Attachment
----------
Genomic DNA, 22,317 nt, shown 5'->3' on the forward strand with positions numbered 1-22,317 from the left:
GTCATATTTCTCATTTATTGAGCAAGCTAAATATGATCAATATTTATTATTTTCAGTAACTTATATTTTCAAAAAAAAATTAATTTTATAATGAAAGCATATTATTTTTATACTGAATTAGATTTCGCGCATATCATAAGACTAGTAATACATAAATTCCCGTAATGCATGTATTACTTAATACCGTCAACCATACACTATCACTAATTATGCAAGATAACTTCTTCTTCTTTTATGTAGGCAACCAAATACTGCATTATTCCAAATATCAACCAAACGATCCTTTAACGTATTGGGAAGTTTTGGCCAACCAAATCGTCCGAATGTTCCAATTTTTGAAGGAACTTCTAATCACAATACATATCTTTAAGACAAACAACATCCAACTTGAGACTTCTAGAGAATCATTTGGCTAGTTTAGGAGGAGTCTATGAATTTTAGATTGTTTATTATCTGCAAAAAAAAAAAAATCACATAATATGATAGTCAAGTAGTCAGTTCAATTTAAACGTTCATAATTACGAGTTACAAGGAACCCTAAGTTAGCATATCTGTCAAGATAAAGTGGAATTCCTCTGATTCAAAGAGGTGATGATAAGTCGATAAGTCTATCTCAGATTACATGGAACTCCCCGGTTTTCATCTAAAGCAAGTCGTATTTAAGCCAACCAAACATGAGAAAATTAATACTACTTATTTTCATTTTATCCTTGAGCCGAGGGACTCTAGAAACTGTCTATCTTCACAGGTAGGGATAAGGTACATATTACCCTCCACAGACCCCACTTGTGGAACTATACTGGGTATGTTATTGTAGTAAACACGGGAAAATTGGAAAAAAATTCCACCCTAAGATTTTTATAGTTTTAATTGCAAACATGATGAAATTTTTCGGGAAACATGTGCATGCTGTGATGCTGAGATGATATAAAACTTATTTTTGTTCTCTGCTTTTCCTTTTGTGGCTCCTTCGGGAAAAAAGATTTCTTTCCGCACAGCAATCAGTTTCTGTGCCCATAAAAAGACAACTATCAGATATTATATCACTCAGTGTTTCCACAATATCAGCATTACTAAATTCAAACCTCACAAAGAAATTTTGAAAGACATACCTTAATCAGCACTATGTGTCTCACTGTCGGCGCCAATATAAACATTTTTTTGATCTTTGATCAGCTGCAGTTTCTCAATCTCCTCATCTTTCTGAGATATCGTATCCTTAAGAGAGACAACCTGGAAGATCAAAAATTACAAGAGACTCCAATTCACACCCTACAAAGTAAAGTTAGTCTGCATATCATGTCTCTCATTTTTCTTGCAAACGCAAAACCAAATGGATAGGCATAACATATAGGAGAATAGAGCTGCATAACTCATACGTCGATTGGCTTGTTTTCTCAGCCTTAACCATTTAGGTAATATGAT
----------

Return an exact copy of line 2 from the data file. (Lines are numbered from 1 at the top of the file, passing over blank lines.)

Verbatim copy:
GTCATATTTCTCATTTATTGAGCAAGCTAAATATGATCAATATTTATTATTTTCAGTAACTTATATTTTCAAAAAAAAATTAATTTTATAATGAAAGCATATTATTTTTATACTGAATTAGATTTCGCGCATATCATAAGACTAGTAATACATAAATTCCCGTAATGCATGTATTACTTAATACCGTCAACCATACACTATCACTAATTATGCAAGATAACTTCTTCTTCTTTTATGTAGGCAACCAAATACTGCATTATTCCAAATATCAACCAAACGATCCTTTAACGTATTGGGAAGTTTTGGCCAACCAAATCGTCCGAATGTTCCAATTTTTGAAGGAACTTCTAATCACAATACATATCTTTAAGACAAACAACATCCAACTTGAGACTTCTAGAGAATCATTTGGCTAGTTTAGGAGGAGTCTATGAATTTTAGATTGTTTATTATCTGCAAAAAAAAAAAAATCACATAATATGATAGTCAAGTAGTCAGTTCAATTTAAACGTTCATAATTACGAGTTACAAGGAACCCTAAGTTAGCATATCTGTCAAGATAAAGTGGAATTCCTCTGATTCAAAGAGGTGATGATAAGTCGATAAGTCTATCTCAGATTACATGGAACTCCCCGGTTTTCATCTAAAGCAAGTCGTATTTAAGCCAACCAAACATGAGAAAATTAATACTACTTATTTTCATTTTATCCTTGAGCCGAGGGACTCTAGAAACTGTCTATCTTCACAGGTAGGGATAAGGTACATATTACCCTCCACAGACCCCACTTGTGGAACTATACTGGGTATGTTATTGTAGTAAACACGGGAAAATTGGAAAAAAATTCCACCCTAAGATTTTTATAGTTTTAATTGCAAACATGATGAAATTTTTCGGGAAACATGTGCATGCTGTGATGCTGAGATGATATAAAACTTATTTTTGTTCTCTGCTTTTCCTTTTGTGGCTCCTTCGGGAAAAAAGATTTCTTTCCGCACAGCAATCAGTTTCTGTGCCCATAAAAAGACAACTATCAGATATTATATCACTCAGTGTTTCCACAATATCAGCATTACTAAATTCAAACCTCACAAAGAAATTTTGAAAGACATACCTTAATCAGCACTATGTGTCTCACTGTCGGCGCCAATATAAACATTTTTTTGATCTTTGATCAGCTGCAGTTTCTCAATCTCCTCATCTTTCTGAGATATCGTATCCTTAAGAGAGACAACCTGGAAGATCAAAAATTACAAGAGACTCCAATTCACACCCTACAAAGTAAAGTTAGTCTGCATATCATGTCTCTCATTTTTCTTGCAAACGCAAAACCAAATGGATAGGCATAACATATAGGAGAATAGAGCTGCATAACTCATACGTCGATTGGCTTGTTTTCTCAGCCTTAACCATTTAGGTAATATGAT